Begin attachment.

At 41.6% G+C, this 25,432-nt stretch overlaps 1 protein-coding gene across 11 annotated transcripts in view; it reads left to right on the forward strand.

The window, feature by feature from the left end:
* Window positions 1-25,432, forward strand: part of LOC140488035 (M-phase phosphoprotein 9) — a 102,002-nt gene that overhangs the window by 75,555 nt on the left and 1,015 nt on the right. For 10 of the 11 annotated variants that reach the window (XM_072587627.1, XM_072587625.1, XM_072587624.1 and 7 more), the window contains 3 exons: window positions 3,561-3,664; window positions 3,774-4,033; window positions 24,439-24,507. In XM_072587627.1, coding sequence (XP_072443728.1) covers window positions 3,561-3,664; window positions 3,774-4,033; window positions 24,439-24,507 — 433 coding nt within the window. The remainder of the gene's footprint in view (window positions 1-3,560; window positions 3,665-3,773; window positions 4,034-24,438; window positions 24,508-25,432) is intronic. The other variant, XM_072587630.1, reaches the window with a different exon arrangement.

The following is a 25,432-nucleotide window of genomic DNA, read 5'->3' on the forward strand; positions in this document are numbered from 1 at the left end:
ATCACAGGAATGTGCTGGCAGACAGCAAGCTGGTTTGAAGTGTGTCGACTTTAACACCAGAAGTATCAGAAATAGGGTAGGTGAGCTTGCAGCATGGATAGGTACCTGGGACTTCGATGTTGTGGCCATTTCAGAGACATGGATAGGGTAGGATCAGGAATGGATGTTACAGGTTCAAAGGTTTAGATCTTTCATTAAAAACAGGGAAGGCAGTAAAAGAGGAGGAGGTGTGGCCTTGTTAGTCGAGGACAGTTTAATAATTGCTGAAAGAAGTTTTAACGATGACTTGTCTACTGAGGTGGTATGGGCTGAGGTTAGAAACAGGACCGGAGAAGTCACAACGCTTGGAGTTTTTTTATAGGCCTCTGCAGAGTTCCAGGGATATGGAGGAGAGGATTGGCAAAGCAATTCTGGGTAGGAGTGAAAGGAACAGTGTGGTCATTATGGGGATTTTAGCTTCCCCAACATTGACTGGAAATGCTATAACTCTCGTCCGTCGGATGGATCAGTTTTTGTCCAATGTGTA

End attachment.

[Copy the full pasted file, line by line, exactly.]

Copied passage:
At 41.6% G+C, this 25,432-nt stretch overlaps 1 protein-coding gene across 11 annotated transcripts in view; it reads left to right on the forward strand.

The window, feature by feature from the left end:
* Window positions 1-25,432, forward strand: part of LOC140488035 (M-phase phosphoprotein 9) — a 102,002-nt gene that overhangs the window by 75,555 nt on the left and 1,015 nt on the right. For 10 of the 11 annotated variants that reach the window (XM_072587627.1, XM_072587625.1, XM_072587624.1 and 7 more), the window contains 3 exons: window positions 3,561-3,664; window positions 3,774-4,033; window positions 24,439-24,507. In XM_072587627.1, coding sequence (XP_072443728.1) covers window positions 3,561-3,664; window positions 3,774-4,033; window positions 24,439-24,507 — 433 coding nt within the window. The remainder of the gene's footprint in view (window positions 1-3,560; window positions 3,665-3,773; window positions 4,034-24,438; window positions 24,508-25,432) is intronic. The other variant, XM_072587630.1, reaches the window with a different exon arrangement.

The following is a 25,432-nucleotide window of genomic DNA, read 5'->3' on the forward strand; positions in this document are numbered from 1 at the left end:
ATCACAGGAATGTGCTGGCAGACAGCAAGCTGGTTTGAAGTGTGTCGACTTTAACACCAGAAGTATCAGAAATAGGGTAGGTGAGCTTGCAGCATGGATAGGTACCTGGGACTTCGATGTTGTGGCCATTTCAGAGACATGGATAGGGTAGGATCAGGAATGGATGTTACAGGTTCAAAGGTTTAGATCTTTCATTAAAAACAGGGAAGGCAGTAAAAGAGGAGGAGGTGTGGCCTTGTTAGTCGAGGACAGTTTAATAATTGCTGAAAGAAGTTTTAACGATGACTTGTCTACTGAGGTGGTATGGGCTGAGGTTAGAAACAGGACCGGAGAAGTCACAACGCTTGGAGTTTTTTTATAGGCCTCTGCAGAGTTCCAGGGATATGGAGGAGAGGATTGGCAAAGCAATTCTGGGTAGGAGTGAAAGGAACAGTGTGGTCATTATGGGGATTTTAGCTTCCCCAACATTGACTGGAAATGCTATAACTCTCGTCCGTCGGATGGATCAGTTTTTGTCCAATGTGTA